This blog entry is a long drawn out explanation of my recent experiences trying to purchase a Tablet PC. If you are an artist thinking about buying a Tablet PC and aren’t sure which model to get this blog entry may offer some information on the subject.
Why I’m buying one
I’ve been using Wacom tablets for about 8 or 9 years now. Though I love painting digitally, the beginning drawing process has always been a bit of a disconnect for me. For some reason, proportions and my line quality from drawing completely digitally have not been as satisfactory as the results I get with good ol’ pencil and paper.
But recently I’ve been working more on a Tablet PC issued to me at my job. The first one I had at work was a IBM X41 Tablet and it was way too slow and to me was unusable for drawing. The processor was fast but the major flaw was that the hard drive was too slow. PhotoShop and other graphics programs typically use part of the hard drive as a ‘page file’ meaning its substituting part of the hard drive as RAM.
But a couple months ago I got upgraded with an IBM Lenovo X61 Tablet. It’s an updated version of the X41 and man it works really well! I’ve found myself trying to do more drawing. And I can now see myself possibly doing almost every illustration and drawing digitally from start to finish. I am so satisfied with the experience that I’ve decided that I want to go ahead and purchase a Tablet PC for myself.
I want something much more portable than my current personal laptop (a Toshiba Satellite that weighs 9lbs). Something around 4 or 5 pounds would be ideal. I also want it obviously to be a Tablet PC and have the processing power+RAM to handle the resource hogging graphics programs like PhotoShop and Painter without any noticable lag while drawing.
Researching – The Right Tablet for Drawing
I started at first online. I knew that there were multiple types of tablet pc technologies out there. One of which is the Wacom Penabled digitizer which is available on my Lenovo X61. This digitizer allows you to get pressure sensitivity on a tablet pc. The pen that the laptop comes with is very similar to the pen used for the regular wacom tablets. I believe you can also buy special wacom pens for the tablet pcs just as you can for the regular wacom tablets (I think the tablet pens and tablet pc pens are not interchangeable though).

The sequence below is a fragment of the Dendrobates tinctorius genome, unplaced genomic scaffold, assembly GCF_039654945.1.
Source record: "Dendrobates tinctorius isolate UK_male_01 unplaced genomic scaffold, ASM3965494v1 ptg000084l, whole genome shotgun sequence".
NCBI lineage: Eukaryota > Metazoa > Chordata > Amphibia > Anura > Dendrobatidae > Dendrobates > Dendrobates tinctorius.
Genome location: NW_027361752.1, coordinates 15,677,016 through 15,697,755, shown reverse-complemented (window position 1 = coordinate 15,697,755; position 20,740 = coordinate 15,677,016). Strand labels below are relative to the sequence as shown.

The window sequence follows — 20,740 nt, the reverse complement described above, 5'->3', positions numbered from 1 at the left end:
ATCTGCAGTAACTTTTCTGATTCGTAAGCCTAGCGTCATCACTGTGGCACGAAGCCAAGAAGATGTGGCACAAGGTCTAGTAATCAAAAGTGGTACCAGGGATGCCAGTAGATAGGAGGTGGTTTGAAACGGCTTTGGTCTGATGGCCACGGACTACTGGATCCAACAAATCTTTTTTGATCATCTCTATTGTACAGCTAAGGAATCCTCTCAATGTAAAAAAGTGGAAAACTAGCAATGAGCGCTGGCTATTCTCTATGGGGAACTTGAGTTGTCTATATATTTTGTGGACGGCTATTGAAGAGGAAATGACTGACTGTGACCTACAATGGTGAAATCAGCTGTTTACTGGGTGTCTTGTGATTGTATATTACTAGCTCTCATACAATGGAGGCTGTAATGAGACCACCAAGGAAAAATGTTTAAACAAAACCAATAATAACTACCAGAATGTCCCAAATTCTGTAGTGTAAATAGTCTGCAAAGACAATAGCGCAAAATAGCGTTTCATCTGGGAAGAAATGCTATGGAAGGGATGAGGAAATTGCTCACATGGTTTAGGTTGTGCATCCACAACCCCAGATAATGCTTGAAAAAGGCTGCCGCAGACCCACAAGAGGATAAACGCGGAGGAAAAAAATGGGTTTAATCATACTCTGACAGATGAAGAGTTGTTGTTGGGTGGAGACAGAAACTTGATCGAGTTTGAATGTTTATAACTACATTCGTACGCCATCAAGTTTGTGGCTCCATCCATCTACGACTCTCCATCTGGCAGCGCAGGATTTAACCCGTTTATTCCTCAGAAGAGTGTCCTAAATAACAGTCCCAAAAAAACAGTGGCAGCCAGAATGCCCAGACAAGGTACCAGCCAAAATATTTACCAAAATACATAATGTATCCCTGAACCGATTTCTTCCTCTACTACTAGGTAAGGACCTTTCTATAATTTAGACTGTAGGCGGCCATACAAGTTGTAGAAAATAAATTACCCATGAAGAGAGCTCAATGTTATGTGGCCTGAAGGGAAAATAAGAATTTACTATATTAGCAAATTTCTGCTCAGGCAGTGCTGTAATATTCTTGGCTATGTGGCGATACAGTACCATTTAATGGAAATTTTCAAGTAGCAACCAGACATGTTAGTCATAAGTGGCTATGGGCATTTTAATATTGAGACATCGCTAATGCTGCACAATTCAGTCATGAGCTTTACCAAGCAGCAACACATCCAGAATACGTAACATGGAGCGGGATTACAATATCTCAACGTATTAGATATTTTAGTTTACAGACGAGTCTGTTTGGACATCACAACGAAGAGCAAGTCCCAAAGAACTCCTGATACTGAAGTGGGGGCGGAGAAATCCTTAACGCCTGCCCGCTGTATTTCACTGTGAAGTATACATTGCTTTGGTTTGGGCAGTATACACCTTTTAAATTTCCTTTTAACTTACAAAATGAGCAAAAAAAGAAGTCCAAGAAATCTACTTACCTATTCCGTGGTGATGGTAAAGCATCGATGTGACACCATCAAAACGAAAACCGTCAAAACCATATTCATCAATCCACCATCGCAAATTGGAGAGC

Now, out of the box, a Wacom Penabled Tablet PC will NOT have the pressure sensitivity. You have to download a driver from Wacom’s website in order to get that functionality. However, the Tablet PC you decide to purchase has to already have the Wacom Penabled technology otherwise the driver wont work. You can only get the pressure sensitivity if you have a Wacom Penabled Tablet PC and download and install the driver.
While browsing online at the different laptop models, the first thing I looked for was that the laptop was a Tablet PC with the Wacom Penabled. Many of the tablet pc manufacturers websites did NOT indicate whether the model had Wacom Penabled or not. It was very frustrating. I had heard somewhere or read in a forum post someone saying that most Tablet PCs made these days have the Wacom Penabled. I didn’t want to buy anything without being certain it had the Wacom digitizer. It’s a good thing too because I later found out that most do NOT have Wacom! So it was very confusing trying to figure out which Tablet PCs had the Wacom technology and which ones did not.
I went to Wacom’s website to see if they could offer any answers. But all that their website says is a list of manufacturers that use their technology (ie: IBM, HP, Fujitsu, Toshiba, etc). It does not say which models have the Wacom technology, which is what I really needed to know.
My InStore Shopping experience
So I decided that maybe if I saw the computers in a store and was able to talk to a sales person I might have better luck getting my questions answered. I started with Best Buy. I was expecting that they wouldn’t know much there but I was hoping they’d know something about Penabled . So I asked the sales person if they had any Tablet PCs and the sales person showed me an HP Tablet PC. I asked him what kind of tablet technology it had. I think he looked at the specs and didn’t find any information there. So I asked him if the HP had Wacom Penabled Technology. He didn’t know that either so he asked another sales person. I overheard him talking to the other guy and the second guy said "Uh I think she means the Wacom Tablets. Those are a separate device you buy to use with your computer." I walked over there and explained that Wacom also makes tablet technology for tablet pcs. He tried to convince me that I didn’t know what I was talking about and that the Wacom Tablet is a separate device. I went into further detail to explain it. I ended up educating the sales people and not getting any answers for myself. I didn’t like the HP anyway, the screen was too small. I left the store not knowing whether it had wacom or not. This sketchbook entry I made recently illustrates my frustrations: [thumb17790]